William Maw Egley (1826 in London – 20 February 1916) was an English artist of the Victorian era. The son of the miniaturist William Egley, he studied under his father. His early works were illustrations of literary subjects typical of the period, such as Prospero and Miranda from The Tempest. These were similar to the work of The Clique. William Powell Frith, one of The Clique, hired Egley to add backgrounds to his own work. Egley soon developed a style influenced by Frith, including domestic and childhood subjects. Most of his paintings were humorous or "feelgood" genre scenes of urban and rural life, depicting such subjects as harvest festivals and contemporary fashions. His best-known painting, Omnibus Life in London (Tate Gallery), is a comic scene of people squashed together in the busy, cramped public transport of the era.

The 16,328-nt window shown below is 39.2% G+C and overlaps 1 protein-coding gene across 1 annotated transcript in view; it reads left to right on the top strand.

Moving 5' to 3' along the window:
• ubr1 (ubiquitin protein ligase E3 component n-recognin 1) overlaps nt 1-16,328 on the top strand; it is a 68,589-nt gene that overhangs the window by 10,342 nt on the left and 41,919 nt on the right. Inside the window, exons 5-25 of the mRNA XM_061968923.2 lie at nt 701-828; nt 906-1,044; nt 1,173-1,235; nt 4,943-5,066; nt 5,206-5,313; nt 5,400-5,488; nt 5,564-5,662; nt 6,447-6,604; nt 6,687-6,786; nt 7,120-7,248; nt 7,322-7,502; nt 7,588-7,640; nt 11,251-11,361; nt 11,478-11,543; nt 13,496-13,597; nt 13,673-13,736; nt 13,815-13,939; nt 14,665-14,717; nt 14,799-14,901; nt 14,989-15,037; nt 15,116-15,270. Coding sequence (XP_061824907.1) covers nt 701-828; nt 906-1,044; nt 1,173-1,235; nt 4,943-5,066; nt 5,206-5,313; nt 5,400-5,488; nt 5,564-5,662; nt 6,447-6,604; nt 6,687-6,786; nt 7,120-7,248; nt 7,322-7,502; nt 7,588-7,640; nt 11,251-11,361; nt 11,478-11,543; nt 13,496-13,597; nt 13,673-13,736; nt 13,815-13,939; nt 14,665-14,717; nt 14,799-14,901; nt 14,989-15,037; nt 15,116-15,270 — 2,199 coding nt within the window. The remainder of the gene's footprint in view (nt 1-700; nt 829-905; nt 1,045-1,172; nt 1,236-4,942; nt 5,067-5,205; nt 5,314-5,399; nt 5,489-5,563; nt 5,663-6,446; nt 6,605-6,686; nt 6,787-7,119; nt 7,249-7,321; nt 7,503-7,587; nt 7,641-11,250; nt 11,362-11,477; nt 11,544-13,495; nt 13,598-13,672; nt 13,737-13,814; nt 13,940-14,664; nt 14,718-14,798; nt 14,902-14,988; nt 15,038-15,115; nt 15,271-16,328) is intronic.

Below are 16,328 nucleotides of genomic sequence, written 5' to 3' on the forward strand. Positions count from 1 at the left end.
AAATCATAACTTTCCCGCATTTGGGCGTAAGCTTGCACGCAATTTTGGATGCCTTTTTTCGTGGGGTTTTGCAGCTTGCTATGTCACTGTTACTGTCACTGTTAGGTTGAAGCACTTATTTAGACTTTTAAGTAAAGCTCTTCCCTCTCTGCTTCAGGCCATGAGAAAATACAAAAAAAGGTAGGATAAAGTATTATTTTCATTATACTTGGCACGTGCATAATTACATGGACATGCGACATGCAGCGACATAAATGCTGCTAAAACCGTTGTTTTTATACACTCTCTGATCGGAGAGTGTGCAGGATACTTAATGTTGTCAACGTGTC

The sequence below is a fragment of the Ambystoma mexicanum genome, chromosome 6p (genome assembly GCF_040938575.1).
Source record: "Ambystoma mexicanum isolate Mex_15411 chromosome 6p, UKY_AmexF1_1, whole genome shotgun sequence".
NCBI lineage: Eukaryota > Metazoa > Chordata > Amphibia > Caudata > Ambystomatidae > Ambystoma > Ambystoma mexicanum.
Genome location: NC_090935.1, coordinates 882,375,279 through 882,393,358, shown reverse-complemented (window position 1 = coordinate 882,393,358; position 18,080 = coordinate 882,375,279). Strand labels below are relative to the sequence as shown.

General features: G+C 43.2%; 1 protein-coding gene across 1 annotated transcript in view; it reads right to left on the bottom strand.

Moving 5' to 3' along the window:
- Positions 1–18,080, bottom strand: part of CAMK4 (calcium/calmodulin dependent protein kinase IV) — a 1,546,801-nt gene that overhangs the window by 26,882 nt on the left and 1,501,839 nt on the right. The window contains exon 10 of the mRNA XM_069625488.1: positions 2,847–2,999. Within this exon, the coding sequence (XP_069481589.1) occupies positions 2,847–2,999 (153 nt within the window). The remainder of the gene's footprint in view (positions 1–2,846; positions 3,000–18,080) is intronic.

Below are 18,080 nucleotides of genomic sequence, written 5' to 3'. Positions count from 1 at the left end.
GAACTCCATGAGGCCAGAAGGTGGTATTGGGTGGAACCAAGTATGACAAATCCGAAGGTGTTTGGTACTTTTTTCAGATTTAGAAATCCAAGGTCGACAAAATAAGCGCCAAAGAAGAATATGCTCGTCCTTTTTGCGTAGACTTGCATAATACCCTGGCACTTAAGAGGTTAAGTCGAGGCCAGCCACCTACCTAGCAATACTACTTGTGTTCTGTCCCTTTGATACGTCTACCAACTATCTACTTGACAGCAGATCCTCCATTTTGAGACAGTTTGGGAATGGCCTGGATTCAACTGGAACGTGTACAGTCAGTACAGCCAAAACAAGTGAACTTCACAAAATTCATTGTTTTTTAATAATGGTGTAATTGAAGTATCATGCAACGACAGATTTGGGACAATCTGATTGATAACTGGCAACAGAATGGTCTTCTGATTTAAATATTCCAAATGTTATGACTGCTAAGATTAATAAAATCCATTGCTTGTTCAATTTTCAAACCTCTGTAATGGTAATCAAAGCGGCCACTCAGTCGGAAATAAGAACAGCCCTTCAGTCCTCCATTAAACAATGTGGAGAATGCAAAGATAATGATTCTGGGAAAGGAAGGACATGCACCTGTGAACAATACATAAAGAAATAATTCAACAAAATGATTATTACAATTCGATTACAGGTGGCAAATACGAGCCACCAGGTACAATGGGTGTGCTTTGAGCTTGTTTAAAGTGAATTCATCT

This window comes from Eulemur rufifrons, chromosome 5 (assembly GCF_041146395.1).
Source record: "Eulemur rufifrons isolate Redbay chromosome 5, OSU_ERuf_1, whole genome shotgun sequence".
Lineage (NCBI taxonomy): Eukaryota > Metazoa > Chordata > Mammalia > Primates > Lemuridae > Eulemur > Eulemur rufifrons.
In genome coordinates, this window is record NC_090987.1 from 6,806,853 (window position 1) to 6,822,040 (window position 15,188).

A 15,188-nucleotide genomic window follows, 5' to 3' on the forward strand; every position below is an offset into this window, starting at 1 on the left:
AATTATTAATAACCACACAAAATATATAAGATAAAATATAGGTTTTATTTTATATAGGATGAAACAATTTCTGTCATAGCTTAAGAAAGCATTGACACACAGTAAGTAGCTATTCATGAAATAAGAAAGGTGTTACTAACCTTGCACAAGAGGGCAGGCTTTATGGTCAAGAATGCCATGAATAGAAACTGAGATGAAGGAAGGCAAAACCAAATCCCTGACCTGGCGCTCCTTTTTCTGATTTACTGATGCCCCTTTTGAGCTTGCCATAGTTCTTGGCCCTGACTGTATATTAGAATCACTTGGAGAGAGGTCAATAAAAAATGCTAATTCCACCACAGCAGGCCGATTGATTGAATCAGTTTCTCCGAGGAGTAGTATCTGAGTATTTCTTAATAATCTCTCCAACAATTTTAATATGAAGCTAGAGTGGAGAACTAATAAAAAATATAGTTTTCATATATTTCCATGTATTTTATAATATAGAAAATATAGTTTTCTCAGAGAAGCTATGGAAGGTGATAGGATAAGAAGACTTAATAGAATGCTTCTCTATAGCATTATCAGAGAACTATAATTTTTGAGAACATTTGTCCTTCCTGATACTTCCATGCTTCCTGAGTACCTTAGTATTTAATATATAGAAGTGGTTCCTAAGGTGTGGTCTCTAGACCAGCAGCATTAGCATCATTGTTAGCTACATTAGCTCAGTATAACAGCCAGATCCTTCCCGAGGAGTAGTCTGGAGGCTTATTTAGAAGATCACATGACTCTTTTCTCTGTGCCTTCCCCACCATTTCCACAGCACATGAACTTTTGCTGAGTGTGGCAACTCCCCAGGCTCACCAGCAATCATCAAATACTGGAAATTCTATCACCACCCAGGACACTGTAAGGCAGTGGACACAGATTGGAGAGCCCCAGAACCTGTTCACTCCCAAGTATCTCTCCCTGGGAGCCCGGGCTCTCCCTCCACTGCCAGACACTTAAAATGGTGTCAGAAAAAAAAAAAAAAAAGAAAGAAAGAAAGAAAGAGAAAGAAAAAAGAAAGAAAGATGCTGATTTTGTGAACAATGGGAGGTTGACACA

Egley always showed great interest in specifics of costume, to which he paid detailed attention, but his paintings were often criticised for their hard, clumsy style.
In the 1860s, Egley adopted the fashion for romanticised 18th-century subjects. Though he produced a very large number of reliably salable paintings, his work was never critically admired.